10/6/04

A student writes, and after I responded that we did this at the review sesssion last night, he wrote back pleading that I do it again. So, pussycat that I am, ...

```     Professor Patt,

I have just been reviewing everything from Ch1
through where we are now and
when I got to the floating point section in the
book, I understand using 32
bits to represent floating point numbers
in binary and the formula used to
convert from binary to decimal but
now I have a question about the reverse.
The example in the book showed how to
convert the decimal number -6(5/8) to
binary which is very simple because
5/8 = .625.  Well, what about say, 1/3?
How would you represent .333, .235, .739, etc?
(Numbers that don't fit nicely with 2-1-, 2-2, etc.)  Thank you!

<< Name withheld to protect ..>> (thought I'd save you the trouble)```

So, let's see what .333 looks like in binary.

First, we know that .333 is less than one, so it will be represented as

`     0. b1 b2 b3 b4 b5 b6 b7 ....`

...out to as many binary places as you desire.

Like the integers we worked through in the book, we start with:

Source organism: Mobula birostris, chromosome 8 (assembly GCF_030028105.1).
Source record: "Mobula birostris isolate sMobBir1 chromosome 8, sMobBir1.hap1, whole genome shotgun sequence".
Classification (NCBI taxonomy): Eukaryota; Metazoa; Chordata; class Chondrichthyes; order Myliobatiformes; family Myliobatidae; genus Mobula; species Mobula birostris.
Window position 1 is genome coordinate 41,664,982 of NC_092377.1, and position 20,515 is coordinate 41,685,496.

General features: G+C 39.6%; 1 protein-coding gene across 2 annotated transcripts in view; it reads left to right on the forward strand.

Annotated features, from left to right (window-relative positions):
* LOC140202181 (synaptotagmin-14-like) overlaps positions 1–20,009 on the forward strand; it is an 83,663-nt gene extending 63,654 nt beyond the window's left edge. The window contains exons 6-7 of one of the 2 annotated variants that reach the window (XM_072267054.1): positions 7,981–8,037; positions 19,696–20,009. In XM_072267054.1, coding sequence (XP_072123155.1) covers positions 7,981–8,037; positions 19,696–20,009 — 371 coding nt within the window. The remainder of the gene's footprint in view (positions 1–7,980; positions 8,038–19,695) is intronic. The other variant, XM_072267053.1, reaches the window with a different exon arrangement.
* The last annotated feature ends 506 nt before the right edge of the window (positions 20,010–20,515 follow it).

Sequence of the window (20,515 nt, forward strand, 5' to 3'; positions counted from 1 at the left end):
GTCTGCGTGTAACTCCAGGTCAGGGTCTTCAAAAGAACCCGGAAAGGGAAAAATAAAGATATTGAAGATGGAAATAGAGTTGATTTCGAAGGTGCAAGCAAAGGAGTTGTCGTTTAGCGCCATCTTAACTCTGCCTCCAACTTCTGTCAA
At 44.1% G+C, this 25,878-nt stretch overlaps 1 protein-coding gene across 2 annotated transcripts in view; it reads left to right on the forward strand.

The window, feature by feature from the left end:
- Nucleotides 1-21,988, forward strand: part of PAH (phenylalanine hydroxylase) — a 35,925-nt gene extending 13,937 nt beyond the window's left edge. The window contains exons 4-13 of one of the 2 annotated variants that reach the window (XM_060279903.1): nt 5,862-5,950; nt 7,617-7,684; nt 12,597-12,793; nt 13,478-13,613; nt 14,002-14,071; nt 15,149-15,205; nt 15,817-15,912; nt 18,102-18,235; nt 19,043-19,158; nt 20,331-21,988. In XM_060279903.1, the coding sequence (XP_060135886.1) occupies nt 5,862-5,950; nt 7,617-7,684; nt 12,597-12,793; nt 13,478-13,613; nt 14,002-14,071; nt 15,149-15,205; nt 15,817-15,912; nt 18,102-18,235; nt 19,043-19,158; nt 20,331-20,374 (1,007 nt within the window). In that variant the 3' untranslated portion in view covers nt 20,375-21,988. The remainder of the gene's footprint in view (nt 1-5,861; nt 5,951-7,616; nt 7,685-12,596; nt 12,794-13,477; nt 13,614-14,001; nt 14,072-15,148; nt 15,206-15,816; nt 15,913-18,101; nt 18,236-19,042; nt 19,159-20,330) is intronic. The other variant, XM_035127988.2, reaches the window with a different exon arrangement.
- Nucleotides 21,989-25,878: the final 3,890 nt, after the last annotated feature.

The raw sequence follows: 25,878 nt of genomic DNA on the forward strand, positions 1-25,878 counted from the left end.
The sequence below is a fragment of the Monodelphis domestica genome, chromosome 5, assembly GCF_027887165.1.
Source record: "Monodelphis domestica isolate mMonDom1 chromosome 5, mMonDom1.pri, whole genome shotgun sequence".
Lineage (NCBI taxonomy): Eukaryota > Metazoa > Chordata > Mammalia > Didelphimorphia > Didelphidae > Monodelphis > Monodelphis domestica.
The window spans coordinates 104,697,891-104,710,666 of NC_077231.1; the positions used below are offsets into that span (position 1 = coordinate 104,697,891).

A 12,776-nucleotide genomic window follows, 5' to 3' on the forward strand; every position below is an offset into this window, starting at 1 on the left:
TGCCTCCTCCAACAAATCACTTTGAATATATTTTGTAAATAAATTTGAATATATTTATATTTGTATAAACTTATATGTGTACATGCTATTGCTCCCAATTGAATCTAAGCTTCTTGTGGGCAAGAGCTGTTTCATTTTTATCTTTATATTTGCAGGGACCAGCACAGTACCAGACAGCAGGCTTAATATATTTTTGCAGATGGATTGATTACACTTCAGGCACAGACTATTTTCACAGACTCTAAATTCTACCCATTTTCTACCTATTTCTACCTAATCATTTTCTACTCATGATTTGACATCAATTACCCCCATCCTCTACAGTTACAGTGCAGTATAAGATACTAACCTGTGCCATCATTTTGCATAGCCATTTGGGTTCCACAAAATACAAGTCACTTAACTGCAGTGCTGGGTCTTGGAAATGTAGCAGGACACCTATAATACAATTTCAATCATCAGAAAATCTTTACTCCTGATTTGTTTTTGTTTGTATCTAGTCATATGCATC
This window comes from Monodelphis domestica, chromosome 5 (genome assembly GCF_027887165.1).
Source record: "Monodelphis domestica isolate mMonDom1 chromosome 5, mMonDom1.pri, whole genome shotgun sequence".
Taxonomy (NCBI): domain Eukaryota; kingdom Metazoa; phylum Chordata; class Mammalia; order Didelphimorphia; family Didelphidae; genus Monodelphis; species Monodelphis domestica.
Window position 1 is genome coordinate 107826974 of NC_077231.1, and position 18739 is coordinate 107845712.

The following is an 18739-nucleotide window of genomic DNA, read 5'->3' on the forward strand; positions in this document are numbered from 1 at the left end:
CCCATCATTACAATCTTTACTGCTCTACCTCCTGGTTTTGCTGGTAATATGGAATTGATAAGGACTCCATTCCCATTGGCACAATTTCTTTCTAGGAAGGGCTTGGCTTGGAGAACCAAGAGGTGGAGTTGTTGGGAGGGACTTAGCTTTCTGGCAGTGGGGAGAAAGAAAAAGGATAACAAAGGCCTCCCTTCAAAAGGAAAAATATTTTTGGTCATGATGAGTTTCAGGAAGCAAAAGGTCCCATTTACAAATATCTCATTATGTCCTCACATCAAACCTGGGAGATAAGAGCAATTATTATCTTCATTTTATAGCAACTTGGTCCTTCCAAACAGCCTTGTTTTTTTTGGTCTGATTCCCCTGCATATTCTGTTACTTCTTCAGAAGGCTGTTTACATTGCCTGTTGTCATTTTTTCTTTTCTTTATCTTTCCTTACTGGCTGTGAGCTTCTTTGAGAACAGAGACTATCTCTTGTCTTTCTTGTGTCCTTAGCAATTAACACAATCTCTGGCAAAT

`     .333 =  0. b1 b2 b3 b4 b5 b6 b7 ....`

Multiply both sides by two. This gives us

`     .666 = b1 . b2 b3 b4 b5 b6 b7 ....`

Since .666 < 1, b1 must be 0. And, .666 = 0. b2 b3 b4 b5 b6 b7 ....

Multiply both sides by two. This gives us

`     1.332 = b2 . b3 b4 b5 b6 b7 ....`

Since 1.332 > 1, b2 must be 1. And, .332 = 0. b3 b4 b5 b6 b7 ....

Multiply both sides by two. This gives us

`     0.664 =  b3 . b4 b5 b6 b7 ...`

Since 0.664 < 1, b3 must be 0. And, 0.664 = 0. b4 b5 b6 b7 ...

Multiply both sides by two. This gives us

`     1.328 = b4 . b5 b6 b7 ...`

Since 1.328 > 1, b4 must be 1. etc., etc. etc.

Thus we have so far: .333 = 0.0101 b5 b6 b7 ...

A little checking shows that we have so far 1/4 + 1/16 which is .25 + .0625, that is .3125, which is certainly converging in the direction of .333.

OK?

Good luck on the exam.

Yale Patt